bet dieting
pp. Betting money on losing weight, particularly where the money goes to a charity or other organization that one disagrees with.
Other Forms
Most of the seasonal customs Drake-Carnell records appear, like my Bank Holidays, to involve cakes and ale in some combination. Some of them in bizarre conjunction with penny-throwing or ancient religious, possibly even pagan, observance. But none of them combine food, money and cultish devotion like the contemporary craze that is bet dieting.

It was reported this weekend that slimmers are signing up for a website called StickK, on which they post their target weight and pledge to donate money to a cause they hate if they fail to meet their target. Apparently this provides dieters with the extra incentive necessary to shift the last stubborn pounds.
—Michael Gove, “Ye olde custom: cursing of the SatNav,” The Times (London), May 25, 2009
Bet dieting is the newest rage and there are a few websites
that enable it, but stickK has an extra ploy: the "anti-charity." Choosing the most politically controversial non-profit charities to motivate someone to achieve their goals is a great idea. Science and the stock market know that risk is a much more powerful motivator than reward.
—Boomer Babe, “Bet Dieting: If You Lose You Pay Guns, God, & Gays!,” InventorSpot, May 23, 2009
2009 (earliest)
The founders say a particularly effective way to encourage people to lose weight is to get them to nominate a charity with whose views they disagree to receive money should they fail.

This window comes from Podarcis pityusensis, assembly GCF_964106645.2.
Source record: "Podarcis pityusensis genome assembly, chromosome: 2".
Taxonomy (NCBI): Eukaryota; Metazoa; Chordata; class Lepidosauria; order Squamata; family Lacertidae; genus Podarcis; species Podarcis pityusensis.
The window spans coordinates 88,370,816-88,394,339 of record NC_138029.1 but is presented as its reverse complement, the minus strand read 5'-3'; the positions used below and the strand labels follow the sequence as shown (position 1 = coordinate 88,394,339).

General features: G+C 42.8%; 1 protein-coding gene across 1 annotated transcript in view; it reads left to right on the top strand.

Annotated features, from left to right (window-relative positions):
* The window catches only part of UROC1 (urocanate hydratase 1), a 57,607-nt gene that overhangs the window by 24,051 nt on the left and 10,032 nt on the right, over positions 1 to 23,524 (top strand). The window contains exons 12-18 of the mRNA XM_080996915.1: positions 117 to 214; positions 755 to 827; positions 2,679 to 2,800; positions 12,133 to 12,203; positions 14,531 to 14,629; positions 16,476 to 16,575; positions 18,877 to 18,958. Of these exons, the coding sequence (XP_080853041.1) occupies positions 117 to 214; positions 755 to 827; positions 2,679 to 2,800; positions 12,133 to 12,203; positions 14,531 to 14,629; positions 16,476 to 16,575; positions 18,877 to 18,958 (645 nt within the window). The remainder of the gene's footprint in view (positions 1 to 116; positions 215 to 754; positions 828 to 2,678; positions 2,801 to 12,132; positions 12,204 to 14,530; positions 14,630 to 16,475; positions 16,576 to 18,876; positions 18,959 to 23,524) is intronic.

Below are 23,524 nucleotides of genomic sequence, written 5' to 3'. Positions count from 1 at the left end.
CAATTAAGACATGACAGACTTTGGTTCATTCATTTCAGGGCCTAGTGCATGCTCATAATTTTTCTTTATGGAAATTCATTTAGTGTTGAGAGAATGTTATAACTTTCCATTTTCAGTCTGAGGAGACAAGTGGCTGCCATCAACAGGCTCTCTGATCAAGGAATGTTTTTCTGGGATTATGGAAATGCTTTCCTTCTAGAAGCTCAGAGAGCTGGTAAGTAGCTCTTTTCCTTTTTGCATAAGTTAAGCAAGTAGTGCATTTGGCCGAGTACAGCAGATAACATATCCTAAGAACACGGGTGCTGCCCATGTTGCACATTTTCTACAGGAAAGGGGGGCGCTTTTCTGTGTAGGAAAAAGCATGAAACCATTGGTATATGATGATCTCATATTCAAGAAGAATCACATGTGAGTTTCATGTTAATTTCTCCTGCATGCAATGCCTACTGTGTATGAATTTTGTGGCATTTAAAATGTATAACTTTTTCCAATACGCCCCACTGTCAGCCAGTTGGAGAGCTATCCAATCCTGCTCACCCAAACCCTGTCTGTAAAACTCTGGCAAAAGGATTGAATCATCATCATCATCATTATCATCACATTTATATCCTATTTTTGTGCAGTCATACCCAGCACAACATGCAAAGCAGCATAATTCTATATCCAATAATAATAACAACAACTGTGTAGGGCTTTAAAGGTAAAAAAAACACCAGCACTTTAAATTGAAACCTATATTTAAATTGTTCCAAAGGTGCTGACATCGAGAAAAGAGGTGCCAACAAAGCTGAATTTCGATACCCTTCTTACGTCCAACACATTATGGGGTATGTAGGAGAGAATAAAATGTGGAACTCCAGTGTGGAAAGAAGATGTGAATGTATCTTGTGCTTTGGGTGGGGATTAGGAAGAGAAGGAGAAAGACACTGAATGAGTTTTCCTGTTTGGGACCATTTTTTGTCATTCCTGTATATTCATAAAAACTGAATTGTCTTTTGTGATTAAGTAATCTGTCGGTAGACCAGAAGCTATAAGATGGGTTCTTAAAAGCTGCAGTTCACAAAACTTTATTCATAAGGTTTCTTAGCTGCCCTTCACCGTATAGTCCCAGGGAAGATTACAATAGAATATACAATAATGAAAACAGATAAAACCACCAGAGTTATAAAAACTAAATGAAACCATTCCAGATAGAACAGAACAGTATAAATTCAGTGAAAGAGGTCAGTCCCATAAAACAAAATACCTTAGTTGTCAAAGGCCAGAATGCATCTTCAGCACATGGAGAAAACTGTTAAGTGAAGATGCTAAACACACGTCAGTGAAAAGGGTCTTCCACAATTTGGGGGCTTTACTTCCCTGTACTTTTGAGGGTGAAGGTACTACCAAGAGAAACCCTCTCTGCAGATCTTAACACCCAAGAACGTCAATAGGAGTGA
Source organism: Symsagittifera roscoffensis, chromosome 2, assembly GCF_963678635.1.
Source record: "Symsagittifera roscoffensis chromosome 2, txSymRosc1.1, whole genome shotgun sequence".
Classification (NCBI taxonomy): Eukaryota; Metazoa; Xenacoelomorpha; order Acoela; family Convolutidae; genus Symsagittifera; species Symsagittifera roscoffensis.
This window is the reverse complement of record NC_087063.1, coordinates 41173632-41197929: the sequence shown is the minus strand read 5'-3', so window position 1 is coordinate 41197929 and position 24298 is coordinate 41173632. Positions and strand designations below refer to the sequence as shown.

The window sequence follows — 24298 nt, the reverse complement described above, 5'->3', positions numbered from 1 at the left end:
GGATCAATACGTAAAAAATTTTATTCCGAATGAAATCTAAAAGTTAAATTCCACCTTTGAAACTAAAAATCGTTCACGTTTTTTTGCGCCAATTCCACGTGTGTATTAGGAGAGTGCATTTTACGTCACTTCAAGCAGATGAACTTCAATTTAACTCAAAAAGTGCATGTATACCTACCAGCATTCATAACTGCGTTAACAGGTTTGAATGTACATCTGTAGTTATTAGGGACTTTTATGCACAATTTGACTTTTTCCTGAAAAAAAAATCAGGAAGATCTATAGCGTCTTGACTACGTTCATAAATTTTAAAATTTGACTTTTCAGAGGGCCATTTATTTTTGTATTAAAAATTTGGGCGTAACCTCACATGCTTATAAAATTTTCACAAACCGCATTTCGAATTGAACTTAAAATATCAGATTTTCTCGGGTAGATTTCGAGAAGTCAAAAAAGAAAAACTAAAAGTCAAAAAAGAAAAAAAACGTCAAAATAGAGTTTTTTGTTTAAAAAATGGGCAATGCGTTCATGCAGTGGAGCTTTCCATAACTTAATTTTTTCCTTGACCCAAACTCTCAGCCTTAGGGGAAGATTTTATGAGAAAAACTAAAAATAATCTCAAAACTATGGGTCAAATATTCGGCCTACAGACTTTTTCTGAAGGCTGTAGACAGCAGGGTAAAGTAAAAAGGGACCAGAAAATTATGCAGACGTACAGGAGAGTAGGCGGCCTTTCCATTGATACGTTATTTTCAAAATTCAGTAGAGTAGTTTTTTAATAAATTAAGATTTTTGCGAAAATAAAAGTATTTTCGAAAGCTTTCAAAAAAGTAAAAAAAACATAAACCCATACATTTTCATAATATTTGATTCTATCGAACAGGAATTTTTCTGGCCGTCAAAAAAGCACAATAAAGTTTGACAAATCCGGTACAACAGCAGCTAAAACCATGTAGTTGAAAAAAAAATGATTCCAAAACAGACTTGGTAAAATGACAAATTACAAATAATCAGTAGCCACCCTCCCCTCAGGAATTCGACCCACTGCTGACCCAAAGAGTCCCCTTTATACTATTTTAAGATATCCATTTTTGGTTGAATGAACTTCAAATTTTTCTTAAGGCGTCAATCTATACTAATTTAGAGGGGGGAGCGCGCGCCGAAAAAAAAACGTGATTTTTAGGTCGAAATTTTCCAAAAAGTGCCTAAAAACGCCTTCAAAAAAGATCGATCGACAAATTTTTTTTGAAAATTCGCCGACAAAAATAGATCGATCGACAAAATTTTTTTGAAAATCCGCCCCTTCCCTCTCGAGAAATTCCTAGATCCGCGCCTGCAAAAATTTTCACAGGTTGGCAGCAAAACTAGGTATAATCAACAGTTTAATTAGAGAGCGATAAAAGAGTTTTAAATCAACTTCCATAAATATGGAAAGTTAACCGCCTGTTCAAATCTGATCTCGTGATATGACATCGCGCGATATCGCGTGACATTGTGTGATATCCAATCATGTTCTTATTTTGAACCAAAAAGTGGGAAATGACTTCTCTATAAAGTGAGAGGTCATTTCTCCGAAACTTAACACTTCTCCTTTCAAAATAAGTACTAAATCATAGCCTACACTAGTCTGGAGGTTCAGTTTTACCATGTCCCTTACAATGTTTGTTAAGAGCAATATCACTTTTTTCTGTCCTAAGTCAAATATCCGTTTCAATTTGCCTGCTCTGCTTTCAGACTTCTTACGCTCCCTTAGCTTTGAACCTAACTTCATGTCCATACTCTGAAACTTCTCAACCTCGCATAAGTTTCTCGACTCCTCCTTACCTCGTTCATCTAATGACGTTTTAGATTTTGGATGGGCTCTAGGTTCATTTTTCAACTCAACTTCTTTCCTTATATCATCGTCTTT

Jordan Goldberg, co-founder of the StickK bet dieting website, said: "The anti-charity aspect is where we take your money and we send it to an organisation that you oppose should you fail.

"We chose some highly contentious issues, for instance global warming, abortion and gay marriage.
—“Bet dieting takes hold in the UK,” BBC News, May 23, 2009
With a month to go, we weighed in. Me: 217 pounds, down 15 1/2 pounds. Finley had lost 14 3/4 pounds. Pressman and Carroll were both short of the 10-pound loss mark.

Carroll was playing a deep game, planning to start slow and finish fast, thereby lulling his opponents into a false sense of security. He had not told his herb doctor about the diet bet because he thought his herb doctor would consider it frivolous to play at dice with the nutritional universe.
—Michael Robertson, “Dieting Under Duress,” The San Francisco Chronicle, March 28, 1986